CU-Boulder Finds Innovative Way to Study Cannabis

The Future of Marijuana Research

Leading the way in Cannabis Research

CU-Boulder CannaVan with prfessors Kent Hutchison and Angela Bryan
Photo Credit: Matt Nager

Kent Hutchison and Angela Bryan, professors with the University of Colorado, Boulder, stand at a “CannaVan” at the Center for Innovation and Creativity in Boulder, Colorado.

Scientists and researchers are finding ingenious ways to study medical cannabis. Over the next five years, scores of studies should begin to turn out serious and conclusive data to help guide its use and prescription.

The University of Colorado, Boulder has introduced the “CannaVan” — a mobile lab in a white cargo van. “It’s illegal for us to bring products from a dispensary into our lab. And the marijuana sanctioned for legal research by the National Institute on Drug Abuse doesn’t come in forms people actually use, like vape oils and edibles and concentrates,” explains Kent Hutchison, a professor of psychology and neuroscience at the university. “So we’re bringing the lab to the people.”

Canna Lab To-Go

Cannabis Testing

“Participants sign up for research studies and agree to use a cannabis product of the type we’re studying,” explains Angela Bryan, a professor of psychology and neuroscience. “We do not buy or see or touch the cannabis used by study subjects.”

The CU-Boulder’s CannaVan is driven to their home and participants are tested for baselines; then from the comfort of their homes the study begins with subjects using their own cannabis products. After using the products they are tested again.  Each testing sessions takes about 5 hours, plus travel time.  Testing effects for various marijuana products on pain, anxiety, sleep, health and mood.  Numerous products and intake methods are being studied.

Previous studies have found interesting results in patients, including people over the age of 60.  Some of the earlier findings include more enjoyable exercise sessions. Study participants have included pain patients, cancer patients, veterans, older adults and opiate users hoping to cut back.

“The sterotype of the stoner snacking on the sofa may not be reality.” she says.  “There’s also some evidence cannabis users weigh less than nonusers.  We want to learn more about that.”  Angela Bryan, CU-Boulder

In the past nine months since I started using cannabis more regularly, for pain, I’ve lost 40lbs.  I hadn’t realized the correlation until proofreading this article for publication. I wasn’t even trying to diet or loose weight! #thecannadiet 🙂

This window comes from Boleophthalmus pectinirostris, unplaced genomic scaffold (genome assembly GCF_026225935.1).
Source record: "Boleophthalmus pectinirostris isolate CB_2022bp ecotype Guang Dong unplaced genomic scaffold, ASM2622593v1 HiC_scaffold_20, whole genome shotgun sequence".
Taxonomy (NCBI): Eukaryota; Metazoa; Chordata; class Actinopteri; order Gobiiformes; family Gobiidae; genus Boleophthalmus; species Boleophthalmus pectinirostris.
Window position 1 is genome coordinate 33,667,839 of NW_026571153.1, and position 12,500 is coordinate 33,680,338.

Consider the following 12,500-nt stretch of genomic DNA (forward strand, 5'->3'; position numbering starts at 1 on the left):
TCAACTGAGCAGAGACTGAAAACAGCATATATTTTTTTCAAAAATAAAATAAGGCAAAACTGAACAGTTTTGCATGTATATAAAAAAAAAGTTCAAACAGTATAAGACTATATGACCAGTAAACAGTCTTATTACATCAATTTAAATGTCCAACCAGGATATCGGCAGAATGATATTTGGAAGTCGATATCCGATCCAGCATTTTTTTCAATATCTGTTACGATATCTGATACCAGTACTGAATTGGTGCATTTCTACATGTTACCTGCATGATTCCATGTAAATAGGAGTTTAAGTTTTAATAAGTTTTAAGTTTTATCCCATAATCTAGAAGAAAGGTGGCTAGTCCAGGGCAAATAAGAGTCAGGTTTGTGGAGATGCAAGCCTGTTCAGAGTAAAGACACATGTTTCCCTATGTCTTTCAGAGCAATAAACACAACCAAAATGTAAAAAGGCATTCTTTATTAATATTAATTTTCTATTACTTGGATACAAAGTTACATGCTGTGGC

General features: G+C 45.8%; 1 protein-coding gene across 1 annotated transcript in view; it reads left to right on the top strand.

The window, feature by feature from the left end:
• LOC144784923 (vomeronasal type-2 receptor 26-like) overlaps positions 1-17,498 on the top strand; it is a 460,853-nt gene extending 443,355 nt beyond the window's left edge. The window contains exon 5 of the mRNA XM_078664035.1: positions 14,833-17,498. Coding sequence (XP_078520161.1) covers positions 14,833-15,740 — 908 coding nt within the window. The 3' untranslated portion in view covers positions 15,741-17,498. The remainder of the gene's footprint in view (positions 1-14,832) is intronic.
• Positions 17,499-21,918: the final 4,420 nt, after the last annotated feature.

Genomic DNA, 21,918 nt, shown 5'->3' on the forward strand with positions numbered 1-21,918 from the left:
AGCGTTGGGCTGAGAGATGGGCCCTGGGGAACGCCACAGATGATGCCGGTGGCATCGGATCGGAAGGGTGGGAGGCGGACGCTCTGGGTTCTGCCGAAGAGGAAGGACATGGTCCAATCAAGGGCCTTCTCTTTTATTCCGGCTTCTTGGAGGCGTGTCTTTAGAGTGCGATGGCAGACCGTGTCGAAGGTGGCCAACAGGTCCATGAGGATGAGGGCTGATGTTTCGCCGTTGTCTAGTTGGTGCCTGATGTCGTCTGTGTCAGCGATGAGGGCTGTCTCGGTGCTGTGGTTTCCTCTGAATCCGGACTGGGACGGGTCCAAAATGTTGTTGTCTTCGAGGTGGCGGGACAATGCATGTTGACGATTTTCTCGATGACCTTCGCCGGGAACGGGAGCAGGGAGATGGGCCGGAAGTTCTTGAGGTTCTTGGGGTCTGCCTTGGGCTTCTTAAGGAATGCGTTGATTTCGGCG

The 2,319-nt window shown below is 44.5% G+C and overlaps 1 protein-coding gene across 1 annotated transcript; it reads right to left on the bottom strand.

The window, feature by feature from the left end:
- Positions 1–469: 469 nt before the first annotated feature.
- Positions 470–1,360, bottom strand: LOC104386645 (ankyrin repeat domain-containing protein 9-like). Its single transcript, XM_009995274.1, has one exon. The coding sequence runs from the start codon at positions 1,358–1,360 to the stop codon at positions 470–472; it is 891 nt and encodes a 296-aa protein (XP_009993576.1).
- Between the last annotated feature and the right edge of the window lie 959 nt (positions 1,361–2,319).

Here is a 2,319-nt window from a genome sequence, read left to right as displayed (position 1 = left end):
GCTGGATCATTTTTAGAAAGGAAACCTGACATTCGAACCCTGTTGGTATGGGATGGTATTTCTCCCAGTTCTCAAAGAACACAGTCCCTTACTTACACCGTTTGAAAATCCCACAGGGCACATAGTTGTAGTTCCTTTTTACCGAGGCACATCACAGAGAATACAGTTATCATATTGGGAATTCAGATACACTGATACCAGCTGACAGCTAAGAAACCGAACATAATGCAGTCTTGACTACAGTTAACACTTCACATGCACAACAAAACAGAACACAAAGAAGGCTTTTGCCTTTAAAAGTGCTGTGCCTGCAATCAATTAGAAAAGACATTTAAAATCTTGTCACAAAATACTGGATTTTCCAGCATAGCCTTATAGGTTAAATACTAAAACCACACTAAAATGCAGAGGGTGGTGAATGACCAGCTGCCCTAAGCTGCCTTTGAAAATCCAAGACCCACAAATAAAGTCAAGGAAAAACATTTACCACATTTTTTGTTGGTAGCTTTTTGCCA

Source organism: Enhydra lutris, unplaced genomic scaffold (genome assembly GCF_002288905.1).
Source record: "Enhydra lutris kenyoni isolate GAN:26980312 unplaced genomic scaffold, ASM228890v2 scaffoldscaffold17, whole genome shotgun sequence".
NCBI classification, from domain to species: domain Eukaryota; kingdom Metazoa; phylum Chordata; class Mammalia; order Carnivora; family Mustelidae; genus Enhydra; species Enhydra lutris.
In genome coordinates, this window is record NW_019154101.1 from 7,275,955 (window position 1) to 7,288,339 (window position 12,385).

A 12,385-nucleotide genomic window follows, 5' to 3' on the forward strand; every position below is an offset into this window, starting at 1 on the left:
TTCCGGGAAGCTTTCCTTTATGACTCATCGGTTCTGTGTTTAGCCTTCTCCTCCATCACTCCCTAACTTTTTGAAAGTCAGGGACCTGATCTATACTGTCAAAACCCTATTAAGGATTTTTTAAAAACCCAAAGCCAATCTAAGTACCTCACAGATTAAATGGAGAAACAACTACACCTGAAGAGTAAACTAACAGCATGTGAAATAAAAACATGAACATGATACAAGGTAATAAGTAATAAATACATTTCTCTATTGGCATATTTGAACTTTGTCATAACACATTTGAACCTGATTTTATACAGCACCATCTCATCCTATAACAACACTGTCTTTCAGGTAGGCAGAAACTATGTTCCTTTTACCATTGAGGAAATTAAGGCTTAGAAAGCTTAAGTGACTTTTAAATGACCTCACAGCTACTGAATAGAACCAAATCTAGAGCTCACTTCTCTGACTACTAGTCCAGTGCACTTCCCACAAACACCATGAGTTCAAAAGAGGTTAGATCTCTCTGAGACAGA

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From start to finish, a study may take five years. “That’s how long good research takes,” Bryan says. “But as the cannabis boom grows, I feel like we’re the cart chasing the horse — and the horse is going faster and faster.”

Related Studies

Harvard University directs a program called MIND (Marijuana Investigations for Neuroscientific Discovery). Researchers, at Harvard are usin brain imaging and other memoery and thinking test to measure medical marijuana’s effects on brain function and structure.

One surprise in older adults shows somewhat sharpened mental focus after, as little as, three moths of medical marijuana use.  There was also more activation in their cingulate cortex, a brain area involved with paying attention, avoiding distractions and problem-solving.

“Science helps set government policy. In the case of cannabis, [state] policy has outpaced science. Now we’re trying to understand the good, the bad and the truth.” Staci Gruber, Harvard University

Despite legal restrictions on cannabis research at both the state and federal level, scientists are finding new innovative ways to test the effects of cannabis on metabolic and brain health.

Read More

— Read the original article at: www.aarp.org/health/drugs-supplements/info-2019/future-of-marijuana-research.html  by Sari Harrar, AARP

— Read more about the CU-Boulder CannaVan: www.colorado.edu/center/cuchange/mobile-laboratory

Reposted from our sister blog: The Cannabis Connoisseur

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